Tagged: movie

REVIEW: The Descendants

It used to be, Tom Hanks was the everyman who took us into one film after another, giving us a chance to experience the mundane to the fantastic. That role in many ways has been ceded to George Clooney, who displays in one film after another, a charismatic vulnerability that makes you root for him regardless of the circumstances. He brings that empathy to Matt King, the lead figure in The Descendants, out this week from 20th Century Home Entertainment.

Yeah, we all now he was nominated for Best Actor but if you haven’t seen the film; you can watch the video and see the actor lose himself in the character. King is married, with two teen children, and has his world rocked, first by the wife Elizabeth (Patricia Hastie) getting sick and then learning she has been having an affair. While she lingers in the hospital, he goes in search of Brian Speer (Matthew Lillard), his daughters — Alex (Shailene Woodley) and Scottie (Amara Miller) — in tow.  Kaui Hart Hemmings’ acclaimed novel is well adapted by director Alexander Payne. (more…)

REVIEW: Roadie

Let me state for the record that I grew up loving the music of the Blue Öyster Cult, partly because I was the right age and partly because their lead singer, Eric Bloom, is my uncle. Therefore, I am attuned to all things BOC and am amazed I missed the release of Roadie. Now out on home video from Magnolia Entertainment, the film is a small tale about love, life, and yes, rock and roll.

The BOC was among the premiere heavy metal bands of the 1970s, thwarted from super-stardom because New York City AM radio wouldn’t play their music so they peaked. They continue to tour and play around the world with Uncle Eric and guitar wizard Buck Dharma (Donald Roseser) fronting the group. Roadie features the sad life of Jimmy Testagross (Ron Eldard), who was living his boyhood dream of working with the band but now that they play only occasionally, he’s effectively laid off. He returns home to Forest Hills, Queens for the first time in two decades and the film features that fateful day and night.

Pushing 40 with only roadie on his resume, he’s not poised to do much of anything and feels like a failure, whose widow mother (Lois Smith) still smothers him with tough love. Licking his wounds, Jimmy looks at his old room, his old neighborhood, and his old relationships. He sees the world with sad, tired eyes and comes to grips that things have changed. The first thing he notices is that his mother is not herself as the first signs of dementia are evident. Secondly, the girl of his dreams is still around although married. She’s a singer herself, but her music is folk acoustic, seemingly anathema to someone like Jimmy, but he listens with fresh ears. (more…)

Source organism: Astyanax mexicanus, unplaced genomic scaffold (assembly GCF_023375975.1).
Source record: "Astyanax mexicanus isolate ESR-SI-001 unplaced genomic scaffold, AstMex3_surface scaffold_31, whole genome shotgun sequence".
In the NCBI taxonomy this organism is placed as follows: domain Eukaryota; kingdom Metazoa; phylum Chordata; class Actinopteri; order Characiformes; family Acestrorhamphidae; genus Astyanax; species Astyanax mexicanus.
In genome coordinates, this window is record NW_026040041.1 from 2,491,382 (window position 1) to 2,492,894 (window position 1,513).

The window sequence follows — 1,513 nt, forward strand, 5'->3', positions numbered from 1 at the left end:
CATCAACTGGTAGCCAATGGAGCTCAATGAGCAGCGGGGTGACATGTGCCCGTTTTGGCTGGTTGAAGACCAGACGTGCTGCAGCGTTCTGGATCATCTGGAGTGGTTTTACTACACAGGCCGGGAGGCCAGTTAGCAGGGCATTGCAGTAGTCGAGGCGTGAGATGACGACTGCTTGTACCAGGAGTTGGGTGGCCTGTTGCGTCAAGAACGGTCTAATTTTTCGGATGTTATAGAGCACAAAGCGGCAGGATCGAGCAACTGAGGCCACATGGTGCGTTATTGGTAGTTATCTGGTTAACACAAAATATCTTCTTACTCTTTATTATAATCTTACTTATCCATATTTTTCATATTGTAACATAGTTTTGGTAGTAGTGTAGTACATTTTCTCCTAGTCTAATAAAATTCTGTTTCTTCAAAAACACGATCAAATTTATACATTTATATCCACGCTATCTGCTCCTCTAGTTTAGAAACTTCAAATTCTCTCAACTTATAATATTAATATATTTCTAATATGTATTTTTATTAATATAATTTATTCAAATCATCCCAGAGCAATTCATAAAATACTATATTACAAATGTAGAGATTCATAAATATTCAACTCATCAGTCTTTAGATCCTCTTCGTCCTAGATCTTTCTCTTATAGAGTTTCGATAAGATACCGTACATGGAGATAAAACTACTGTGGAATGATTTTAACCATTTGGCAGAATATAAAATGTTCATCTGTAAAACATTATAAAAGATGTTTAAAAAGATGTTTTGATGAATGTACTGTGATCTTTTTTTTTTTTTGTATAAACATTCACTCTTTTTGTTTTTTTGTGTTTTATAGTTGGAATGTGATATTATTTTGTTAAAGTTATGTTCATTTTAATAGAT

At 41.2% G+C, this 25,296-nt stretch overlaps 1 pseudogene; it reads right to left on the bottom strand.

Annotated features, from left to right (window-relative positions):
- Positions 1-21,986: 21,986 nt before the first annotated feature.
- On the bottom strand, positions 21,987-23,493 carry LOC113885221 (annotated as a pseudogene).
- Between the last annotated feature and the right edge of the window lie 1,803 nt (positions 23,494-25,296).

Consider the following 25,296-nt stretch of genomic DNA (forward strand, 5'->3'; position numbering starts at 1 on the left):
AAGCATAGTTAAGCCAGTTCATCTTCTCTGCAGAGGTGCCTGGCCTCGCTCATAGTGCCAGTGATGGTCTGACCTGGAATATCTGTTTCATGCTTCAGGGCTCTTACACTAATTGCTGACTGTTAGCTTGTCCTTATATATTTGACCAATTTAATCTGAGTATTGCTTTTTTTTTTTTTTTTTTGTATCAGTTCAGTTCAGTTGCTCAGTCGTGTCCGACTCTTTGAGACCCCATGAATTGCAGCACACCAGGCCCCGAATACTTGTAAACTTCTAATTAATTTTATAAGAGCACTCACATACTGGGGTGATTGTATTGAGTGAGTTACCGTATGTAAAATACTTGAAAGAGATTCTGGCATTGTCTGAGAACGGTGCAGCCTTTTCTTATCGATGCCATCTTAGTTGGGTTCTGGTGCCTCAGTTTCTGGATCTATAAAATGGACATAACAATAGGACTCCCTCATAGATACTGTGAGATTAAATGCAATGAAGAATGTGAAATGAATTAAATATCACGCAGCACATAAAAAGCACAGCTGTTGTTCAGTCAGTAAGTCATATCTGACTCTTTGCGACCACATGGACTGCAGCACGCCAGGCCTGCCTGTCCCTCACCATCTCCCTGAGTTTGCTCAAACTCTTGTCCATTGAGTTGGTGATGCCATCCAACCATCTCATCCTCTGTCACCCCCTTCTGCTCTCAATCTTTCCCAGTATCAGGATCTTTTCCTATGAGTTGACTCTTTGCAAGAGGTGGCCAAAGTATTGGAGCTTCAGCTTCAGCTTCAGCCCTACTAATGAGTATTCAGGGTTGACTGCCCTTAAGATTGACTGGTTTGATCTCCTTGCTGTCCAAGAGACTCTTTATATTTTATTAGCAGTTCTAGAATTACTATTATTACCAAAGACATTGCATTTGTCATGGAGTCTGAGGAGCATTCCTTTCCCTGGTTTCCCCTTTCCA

REVIEW: Tinker, Tailor, Soldier, Spy

Espionage stories fall into one of two categories: thoughtful, well-plotted stories about characters forced to make difficult choices or high-tech, glossy larger-than-life adventures. Most espionage films and television have focused on the latter while the former has become a staple of modern day fiction with the acknowledged grandmaster being John le Carré. His books are difficult to adapt given the amount of plot and detail but they make for gipping reading and when brought to the screen entirely depend on the skill of the writer, director, and cast.

His best known novel is probably Tinker Tailor Solider Spy which was a wonderful miniseries starring Alec Guinness several decades back. This past holiday season, a big screen version was delivered and for the most part was overlooked by audiences. That’s a shame because as we now know, it gave Gary Oldman one of the most interesting roles of his career and brought him an Academy Award nomination for his work as George Smiley. The movie is out Tuesday on home video from Universal Home Entertainment.

The movie certainly benefitted from le Carré being a producer, but it was the skillful screenplay by Peter Straughan and the late Bridget O’Connor that boiled the novel into a digestible 2:08 movie. Director Tomas Alfredson grabbed the audience by their heads and said to them, “This requires your complete attention so focus now.” Early on, there are a series of scenes, some just seconds long that carefully build a mosaic of images and story points. We open with the resignation of Smiley and C (John Hurt), the head of MI:6, forced out in the wake of a botched mission in Budapest. Soon after, C dies from illness and Smiley is brought back in from the cold to work independently to prove whether or not a mole exists within the agency. (more…)

JOHN OSTRANDER: Casablanca At 70 – You MUST Remember This